I must admit I’m not a big fan of abstract paintings.  First of all, I don’t really “get” them.  What am I supposed to see in a bunch of squares and dots?  I think my mind just doesn’t know what to make of it.  If I can detect a form or something tangible in a piece, then my mind at least has something to grasp.  If there’s an explanation or a title, that definitely helps.  But usually when I’m at a museum or gallery, I hurry through the abstract paintings and head straight for the Impressionists.   For me, this style of art is the perfect balance between abstract and realistic imagery.

But recently I had an experience with making abstract art that changed my way of thinking…at least a little bit.  A neighbor of mine is also an artist.  I admire her because she hangs her art all over her house.  You can’t help but see it.  More than that, you can FEEL it.  That’s because her style is Expressionistic.  She seeks to evoke a feeling or idea more than anything else.  She says she hides herself in her work, which is really interesting.   She’s always asking me what I see in her paintings.  Sometimes I have to admit that I don’t know.  But it isn’t as simple as that.  I feel something immediately, but I can’t conceptualize it right away.

I love a good mystery as much as the next person, but I couldn’t let it go at that.  The more I didn’t get it, the more I wanted to.  I’m stubborn like that 😉  I was just going to have to try it out myself.

My neighbor invited me over to paint.  Her dining room is her studio.  How cool is that?  The number one rule:  there are no rules (except to wash out the brushes.  She was serious about that.)  Then she put on some chill country music (because if there is one thing about country singers– they know how to feel!)  She told me to pick out a canvas, any shape and size, and motioned to the large tubes of acrylic paint in every color you can imagine.  I think she could sense my hesitation.  Her only advice:  Start with your hands.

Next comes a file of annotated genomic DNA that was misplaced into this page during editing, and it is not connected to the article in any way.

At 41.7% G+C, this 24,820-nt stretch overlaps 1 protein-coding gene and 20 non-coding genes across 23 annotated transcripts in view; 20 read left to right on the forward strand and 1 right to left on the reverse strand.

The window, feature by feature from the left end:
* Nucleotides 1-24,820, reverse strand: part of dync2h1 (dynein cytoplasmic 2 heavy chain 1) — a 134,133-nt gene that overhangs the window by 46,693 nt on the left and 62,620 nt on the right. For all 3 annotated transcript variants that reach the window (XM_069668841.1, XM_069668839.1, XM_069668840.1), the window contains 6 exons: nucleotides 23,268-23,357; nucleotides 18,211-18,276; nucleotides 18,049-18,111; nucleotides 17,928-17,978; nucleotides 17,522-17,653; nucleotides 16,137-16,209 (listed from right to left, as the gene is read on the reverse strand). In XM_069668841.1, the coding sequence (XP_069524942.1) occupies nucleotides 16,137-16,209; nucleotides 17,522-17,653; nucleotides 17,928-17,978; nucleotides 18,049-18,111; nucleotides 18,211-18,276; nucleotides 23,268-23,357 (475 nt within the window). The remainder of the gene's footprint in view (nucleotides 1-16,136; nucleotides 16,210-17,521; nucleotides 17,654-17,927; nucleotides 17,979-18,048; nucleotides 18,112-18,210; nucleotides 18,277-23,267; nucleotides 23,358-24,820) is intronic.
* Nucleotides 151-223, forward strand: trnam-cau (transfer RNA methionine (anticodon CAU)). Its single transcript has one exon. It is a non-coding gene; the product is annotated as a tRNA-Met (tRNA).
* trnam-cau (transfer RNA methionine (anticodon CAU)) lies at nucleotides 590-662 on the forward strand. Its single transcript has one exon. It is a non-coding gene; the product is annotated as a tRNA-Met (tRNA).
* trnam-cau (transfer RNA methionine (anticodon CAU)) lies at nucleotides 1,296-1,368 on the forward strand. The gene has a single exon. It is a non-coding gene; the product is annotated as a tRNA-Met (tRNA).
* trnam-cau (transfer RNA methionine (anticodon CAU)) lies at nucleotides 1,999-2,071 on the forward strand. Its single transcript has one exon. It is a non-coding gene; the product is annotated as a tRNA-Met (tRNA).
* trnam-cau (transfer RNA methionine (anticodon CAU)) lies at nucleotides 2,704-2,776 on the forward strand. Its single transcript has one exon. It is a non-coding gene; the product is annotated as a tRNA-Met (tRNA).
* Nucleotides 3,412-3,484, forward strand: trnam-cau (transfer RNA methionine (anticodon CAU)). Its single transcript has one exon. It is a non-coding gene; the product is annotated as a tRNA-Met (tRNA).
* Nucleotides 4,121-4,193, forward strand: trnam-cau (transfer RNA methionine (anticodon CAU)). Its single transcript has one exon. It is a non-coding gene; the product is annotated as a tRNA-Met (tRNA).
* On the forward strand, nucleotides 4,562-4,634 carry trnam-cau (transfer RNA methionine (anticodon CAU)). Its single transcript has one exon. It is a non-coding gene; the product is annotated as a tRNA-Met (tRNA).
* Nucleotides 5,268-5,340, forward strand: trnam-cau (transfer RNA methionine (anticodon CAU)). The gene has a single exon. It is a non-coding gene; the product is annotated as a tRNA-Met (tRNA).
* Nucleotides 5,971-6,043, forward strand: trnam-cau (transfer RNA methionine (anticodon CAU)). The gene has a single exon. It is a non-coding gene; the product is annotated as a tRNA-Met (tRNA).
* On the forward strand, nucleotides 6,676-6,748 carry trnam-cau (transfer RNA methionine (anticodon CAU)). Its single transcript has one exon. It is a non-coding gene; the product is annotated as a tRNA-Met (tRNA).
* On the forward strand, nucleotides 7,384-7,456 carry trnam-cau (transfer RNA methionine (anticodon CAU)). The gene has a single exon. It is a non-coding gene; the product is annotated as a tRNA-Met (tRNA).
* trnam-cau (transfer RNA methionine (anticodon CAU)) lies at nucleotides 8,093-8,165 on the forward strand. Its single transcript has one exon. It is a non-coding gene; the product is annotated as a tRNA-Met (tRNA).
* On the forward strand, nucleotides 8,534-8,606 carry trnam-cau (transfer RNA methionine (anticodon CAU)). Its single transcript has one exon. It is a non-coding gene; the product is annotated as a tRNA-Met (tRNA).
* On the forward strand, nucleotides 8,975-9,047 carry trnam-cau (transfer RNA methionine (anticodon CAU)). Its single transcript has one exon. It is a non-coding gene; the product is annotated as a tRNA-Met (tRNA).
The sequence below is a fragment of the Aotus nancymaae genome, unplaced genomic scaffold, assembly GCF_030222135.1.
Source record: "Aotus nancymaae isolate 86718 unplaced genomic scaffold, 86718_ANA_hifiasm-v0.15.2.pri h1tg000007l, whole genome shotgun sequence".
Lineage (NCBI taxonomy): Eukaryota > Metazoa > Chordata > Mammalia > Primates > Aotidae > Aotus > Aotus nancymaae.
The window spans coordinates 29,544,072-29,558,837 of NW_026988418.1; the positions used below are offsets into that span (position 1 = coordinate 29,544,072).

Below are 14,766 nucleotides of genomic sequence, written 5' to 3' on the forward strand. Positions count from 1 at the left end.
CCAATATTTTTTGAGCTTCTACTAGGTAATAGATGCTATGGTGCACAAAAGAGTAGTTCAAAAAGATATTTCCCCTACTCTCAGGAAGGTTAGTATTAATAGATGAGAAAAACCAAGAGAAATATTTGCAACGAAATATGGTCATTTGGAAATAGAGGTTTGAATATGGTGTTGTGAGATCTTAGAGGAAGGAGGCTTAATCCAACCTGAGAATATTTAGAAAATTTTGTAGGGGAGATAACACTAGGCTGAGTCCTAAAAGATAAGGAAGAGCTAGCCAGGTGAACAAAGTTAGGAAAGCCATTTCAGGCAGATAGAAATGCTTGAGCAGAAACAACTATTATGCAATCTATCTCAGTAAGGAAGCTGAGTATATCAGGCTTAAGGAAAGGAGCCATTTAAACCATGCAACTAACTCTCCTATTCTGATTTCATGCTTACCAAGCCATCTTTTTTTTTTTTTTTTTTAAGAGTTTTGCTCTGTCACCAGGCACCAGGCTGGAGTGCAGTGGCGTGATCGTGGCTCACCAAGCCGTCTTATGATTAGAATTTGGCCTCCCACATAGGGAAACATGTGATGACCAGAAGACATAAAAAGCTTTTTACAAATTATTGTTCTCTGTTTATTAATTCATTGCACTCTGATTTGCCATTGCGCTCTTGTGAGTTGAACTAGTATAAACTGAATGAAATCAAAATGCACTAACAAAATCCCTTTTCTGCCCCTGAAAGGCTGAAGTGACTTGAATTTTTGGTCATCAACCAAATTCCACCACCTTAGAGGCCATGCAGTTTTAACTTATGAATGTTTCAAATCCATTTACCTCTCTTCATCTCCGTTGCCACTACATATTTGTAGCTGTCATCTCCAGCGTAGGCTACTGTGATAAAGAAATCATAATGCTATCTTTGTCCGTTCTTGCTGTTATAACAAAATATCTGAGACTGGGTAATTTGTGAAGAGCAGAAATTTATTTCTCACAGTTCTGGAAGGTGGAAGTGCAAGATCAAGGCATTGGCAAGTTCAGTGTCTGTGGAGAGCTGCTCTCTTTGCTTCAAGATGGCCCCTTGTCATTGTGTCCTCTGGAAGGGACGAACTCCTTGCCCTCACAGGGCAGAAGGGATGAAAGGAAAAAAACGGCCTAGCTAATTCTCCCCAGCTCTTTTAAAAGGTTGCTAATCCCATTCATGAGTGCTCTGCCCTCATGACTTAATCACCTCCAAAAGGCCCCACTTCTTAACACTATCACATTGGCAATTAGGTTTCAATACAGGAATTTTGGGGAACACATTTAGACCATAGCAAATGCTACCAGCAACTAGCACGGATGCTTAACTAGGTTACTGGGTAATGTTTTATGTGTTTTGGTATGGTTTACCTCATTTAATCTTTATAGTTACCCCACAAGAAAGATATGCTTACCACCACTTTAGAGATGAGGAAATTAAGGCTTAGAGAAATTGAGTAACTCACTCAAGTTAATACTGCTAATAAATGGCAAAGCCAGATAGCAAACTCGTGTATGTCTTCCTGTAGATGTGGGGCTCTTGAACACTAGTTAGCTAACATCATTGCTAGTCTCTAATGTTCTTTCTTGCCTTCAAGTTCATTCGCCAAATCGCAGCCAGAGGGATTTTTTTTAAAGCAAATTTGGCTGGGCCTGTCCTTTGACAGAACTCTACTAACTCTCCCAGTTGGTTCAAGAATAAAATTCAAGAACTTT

I felt a little silly at first, like a kid again finger painting.  But you know what?  It helped me loosen up.  Something about getting your hands in it.  Like playing in mud.  It was a goopy mess really.  But with a little dab here, and a splotch there, I was starting to get into it.  I stopped focusing on the end product and started focusing on the process.  I was definitely feeling something, although if you asked me about it, I probably couldn’t put it into words.

Before I knew it, I was done.  Was it a masterpiece?  I don’t know.  But I was proud of it anyway.  I’d tried something that scared me.  And isn’t it the stuff we don’t know that scares us the most?

I’m not going to tell you what it means.  I’ll leave that up to you.  It was my husband who named it.  When he looked at it I turned the tables and asked HIM what he saw.  “Energy,” he said without batting an eyelash.  Okay, so I guess some people just get it right away 😉

The only thing about it I can tell you for sure is that I was grasping at something.  Something a little bit mysterious.  Something probably divine.


There’s a great article in the Nov. 2012 issue of EXPERIENCE L!FE magazine.  Maternity lifestyle expert Latham Thomas was interviewed about how women can get the most out of their pregnancy.  Check out Mama Glow, which features her new book with the same name.

As a writer, what I found most interesting was her comparison  of babies to ideas and how we, in a sense, give birth to them.  She likens the creative process to “wombifesting.”

LT– “It’s focusing on the womb, the place in the body that’s connected with everything we create, and understanding that everything is born from darkness…The energy here is always fluid and flowing; all you have to do is show up and lend yourself to the process…Womb-ifestation happens inside of you and then moves out into the world. The growth is not necessarily witnessed by others.”

Continuing with the brain paintings, here is my interpretation of this concept.

Calligraphy Ink on Mixed Media Paper

I call it: Incubation.  I feel a little like Victor in Frankenstein when I say that 😉  The interesting part about the process is that I used chopsticks with calligraphy ink to create this piece.  As you probably guessed, ink is quite permanent and chopsticks are not very precise.  It was very scary because I knew there wasn’t much I could do if I made a mistake.  At the same time, it was liberating to just create without relying too much on a given outcome.  What would be would be.  And that is at the heart of incubating an idea.  ❤